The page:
Vast question, but I'd say that in most cases it boils down to determining whether a statement is subjective or objective. Example:
My * is big - subjective statement, opinion
My * is bigger than yours - objective statement, fact
I might use a measuring tape.
Trust me, you'd realize you wouldn't need a measuring tape as soon as you see it. I built this cell phone myself, and it's both heavier and larger than my old desktop.
Nothing in the universe is always true to us mortals. Facts are provisionally true given
Gravitational pull of your planet
Facts are conveniently wrapped in envelopes of the environment they sit in at that moment.
If I said it, it's a fact. If anyone else said it, it's not.
Just kidding. If a statement is subjective, then it is an opinion. Example: I like hamgurgers. If a statement is objective and is true, it is a fact. Example: The earth goes around the sun.
This is an easy one, for there is only 1 method that humans have ever had available to them.
The measurement that you should use is: "The Scientific Method".
Theres plenty about it on the internet :)
Read Stephen Hawking's new book, "The Grand Design". It's not postmodern waffle, it's not even a postmodern pancake. It's post-classical waffle . . . also known as quantum theory. Your "classical" view of the universe is passe . . . so yesterday. It's a quantum world now, baby!
Okay, okay . . . what the heck, here's the relative passage from The Grand Design . . .
. . . common sense is based upon everyday experience, not upon the universe as it is revealed through the marvels of technologies such as those that allow us to gaze deep into the atom or back to the early universe.
Until the advent of modern physics it was generally thought that all knowledge of the world could be obtained through direct observation, that things are what they seem, as perceived through our senses. But the spectacular success of modern physics, which is based upon concepts such as Feynman’s that clash with everyday experience, has shown that that is not the case. The naive view of reality therefore is not compatible with modern physics. To deal with such paradoxes we shall adopt an approach that we call model-dependent realism. It is based on the idea that our brains interpret the input from our sensory organs by making a model of the world. When such a model is successful at explaining events, we tend to attribute to it, and to the elements and concepts that constitute it, the quality of reality or absolute truth. But there may be different ways in which one could model the same physical situation, with each employing different fundamental elements and concepts. If two such physical theories or models accurately predict the same events, one cannot be said to be more real than the other; rather, we are free to use whichever model is most convenient.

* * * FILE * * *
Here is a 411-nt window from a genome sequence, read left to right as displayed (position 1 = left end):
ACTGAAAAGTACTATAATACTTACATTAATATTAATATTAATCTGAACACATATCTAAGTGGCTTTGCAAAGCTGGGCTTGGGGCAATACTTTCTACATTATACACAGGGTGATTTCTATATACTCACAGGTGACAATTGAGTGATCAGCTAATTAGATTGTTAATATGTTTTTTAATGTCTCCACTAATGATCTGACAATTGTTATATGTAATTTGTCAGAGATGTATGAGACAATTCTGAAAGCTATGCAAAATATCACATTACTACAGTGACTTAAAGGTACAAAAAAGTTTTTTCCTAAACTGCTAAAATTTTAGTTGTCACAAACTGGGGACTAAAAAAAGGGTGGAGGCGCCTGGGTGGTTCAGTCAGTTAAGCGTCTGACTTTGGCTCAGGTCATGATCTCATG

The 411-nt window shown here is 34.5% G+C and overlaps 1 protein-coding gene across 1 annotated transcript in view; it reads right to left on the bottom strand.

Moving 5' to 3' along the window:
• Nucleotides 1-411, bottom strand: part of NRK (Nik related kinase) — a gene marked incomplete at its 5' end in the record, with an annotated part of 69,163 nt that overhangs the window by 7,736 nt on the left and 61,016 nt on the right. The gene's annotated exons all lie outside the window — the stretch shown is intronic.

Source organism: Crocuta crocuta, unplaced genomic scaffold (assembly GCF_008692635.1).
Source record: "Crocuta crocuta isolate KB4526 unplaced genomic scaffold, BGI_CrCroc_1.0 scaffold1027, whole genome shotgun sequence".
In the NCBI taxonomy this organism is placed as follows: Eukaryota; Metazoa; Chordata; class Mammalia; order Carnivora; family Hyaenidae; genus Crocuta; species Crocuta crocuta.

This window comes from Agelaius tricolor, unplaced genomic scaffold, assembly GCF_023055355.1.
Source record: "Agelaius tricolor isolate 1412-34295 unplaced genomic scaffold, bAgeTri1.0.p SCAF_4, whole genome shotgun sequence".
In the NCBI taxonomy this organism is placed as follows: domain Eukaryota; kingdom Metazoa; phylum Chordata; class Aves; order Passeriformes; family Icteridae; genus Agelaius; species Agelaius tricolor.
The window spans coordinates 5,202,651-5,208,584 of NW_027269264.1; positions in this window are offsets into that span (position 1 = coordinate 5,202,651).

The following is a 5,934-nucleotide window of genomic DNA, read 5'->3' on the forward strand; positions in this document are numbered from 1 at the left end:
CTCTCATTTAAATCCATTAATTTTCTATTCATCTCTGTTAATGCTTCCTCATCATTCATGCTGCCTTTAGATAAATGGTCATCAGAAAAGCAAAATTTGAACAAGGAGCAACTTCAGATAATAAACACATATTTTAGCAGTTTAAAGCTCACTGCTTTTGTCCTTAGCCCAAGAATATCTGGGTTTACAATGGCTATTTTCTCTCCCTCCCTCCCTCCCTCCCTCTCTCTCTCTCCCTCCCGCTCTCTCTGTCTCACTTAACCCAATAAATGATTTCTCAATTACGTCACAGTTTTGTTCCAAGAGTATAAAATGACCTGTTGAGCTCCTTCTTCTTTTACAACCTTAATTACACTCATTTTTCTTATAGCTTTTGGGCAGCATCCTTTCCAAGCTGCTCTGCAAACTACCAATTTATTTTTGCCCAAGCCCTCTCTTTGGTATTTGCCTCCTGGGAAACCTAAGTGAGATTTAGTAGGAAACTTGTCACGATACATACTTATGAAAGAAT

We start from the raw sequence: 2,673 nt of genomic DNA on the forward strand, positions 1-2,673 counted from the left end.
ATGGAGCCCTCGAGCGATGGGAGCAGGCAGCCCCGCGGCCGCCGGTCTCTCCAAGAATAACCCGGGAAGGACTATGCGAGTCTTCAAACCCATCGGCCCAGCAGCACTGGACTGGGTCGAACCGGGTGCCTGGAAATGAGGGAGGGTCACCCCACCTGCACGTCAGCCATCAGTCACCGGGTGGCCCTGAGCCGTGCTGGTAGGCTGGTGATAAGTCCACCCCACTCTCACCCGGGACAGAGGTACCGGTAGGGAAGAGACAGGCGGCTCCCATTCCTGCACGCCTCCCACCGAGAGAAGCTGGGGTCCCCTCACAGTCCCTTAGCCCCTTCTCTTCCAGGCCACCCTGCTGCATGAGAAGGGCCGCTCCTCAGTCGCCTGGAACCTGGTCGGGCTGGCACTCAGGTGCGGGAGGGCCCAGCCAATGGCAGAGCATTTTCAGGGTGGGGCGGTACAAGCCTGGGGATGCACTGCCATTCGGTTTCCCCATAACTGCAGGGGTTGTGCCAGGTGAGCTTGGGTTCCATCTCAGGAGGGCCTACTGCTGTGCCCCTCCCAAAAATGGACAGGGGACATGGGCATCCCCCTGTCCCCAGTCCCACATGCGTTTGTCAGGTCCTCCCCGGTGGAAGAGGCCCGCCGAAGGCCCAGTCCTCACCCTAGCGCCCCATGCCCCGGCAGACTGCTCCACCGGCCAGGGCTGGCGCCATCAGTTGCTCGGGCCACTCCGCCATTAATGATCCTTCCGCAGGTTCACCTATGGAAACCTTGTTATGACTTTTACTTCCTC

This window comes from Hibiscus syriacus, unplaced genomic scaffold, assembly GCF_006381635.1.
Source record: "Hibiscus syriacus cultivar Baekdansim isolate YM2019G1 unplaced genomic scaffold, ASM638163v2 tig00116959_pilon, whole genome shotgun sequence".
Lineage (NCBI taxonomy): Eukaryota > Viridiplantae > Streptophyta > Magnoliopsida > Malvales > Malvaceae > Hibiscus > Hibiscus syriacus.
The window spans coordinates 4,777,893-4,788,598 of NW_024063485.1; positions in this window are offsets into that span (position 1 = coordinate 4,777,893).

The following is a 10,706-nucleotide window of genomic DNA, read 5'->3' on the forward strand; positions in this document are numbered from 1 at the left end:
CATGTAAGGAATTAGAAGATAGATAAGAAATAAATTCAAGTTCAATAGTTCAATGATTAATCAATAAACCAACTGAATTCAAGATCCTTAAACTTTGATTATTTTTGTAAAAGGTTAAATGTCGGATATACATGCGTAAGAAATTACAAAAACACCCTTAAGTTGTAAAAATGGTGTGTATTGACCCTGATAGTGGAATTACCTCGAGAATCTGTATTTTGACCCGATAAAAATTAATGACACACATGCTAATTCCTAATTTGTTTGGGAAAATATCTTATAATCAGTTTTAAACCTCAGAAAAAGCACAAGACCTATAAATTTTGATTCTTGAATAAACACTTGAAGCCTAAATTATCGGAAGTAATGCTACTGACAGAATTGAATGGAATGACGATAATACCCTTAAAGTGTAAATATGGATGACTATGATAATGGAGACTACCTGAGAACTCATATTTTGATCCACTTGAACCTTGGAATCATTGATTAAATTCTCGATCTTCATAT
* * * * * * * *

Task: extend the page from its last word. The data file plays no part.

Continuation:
In the history of science we have discovered a sequence of better and better theories or models, from Plato to the classical theory of Newton to modern quantum theories. It is natural to ask: Will this sequence eventually reach an end point, an ultimate theory of the universe, that will include all forces and predict every observation we can make, or will we continue forever finding better theories, but never one that cannot be improved upon? We do not yet have a definitive answer to this question, but we now have a candidate for the ultimate theory of everything, if indeed one exists, called M-theory. M-theory is the only model that has all the properties we think the final theory ought to have.
Oops, forgot to include this passage as well . . .
. . . Though realism may be a tempting viewpoint, as we’ll see later, what we know about modern physics makes it a difficult one to defend. For example, according to the principles of quantum physics, which is an accurate description of nature, a particle has neither a definite position nor a definite velocity unless and until those quantities are measured by an observer. It is therefore not correct to say that a measurement gives a certain result because the quantity being measured had that value at the time of the measurement. In fact, in some cases individual objects don’t even have an independent existence but rather exist only as part of an ensemble of many. And if a theory called the holographic principle proves correct, we and our four-dimensional world may be shadows on the boundary of a larger, five-dimensional space-time. In that case, our status in the universe is analogous to that of the goldfish.
For more info on the holographic principle, check out this wiki.
Let me know when you find it, Derry.
There's reality and then there's our perception of it. At a very basic level, everything we perceive and think is subjective.
So what do we uphold?
Whatever you feel strongly enough about.
I believe in freedom and free will. They are what I uphold.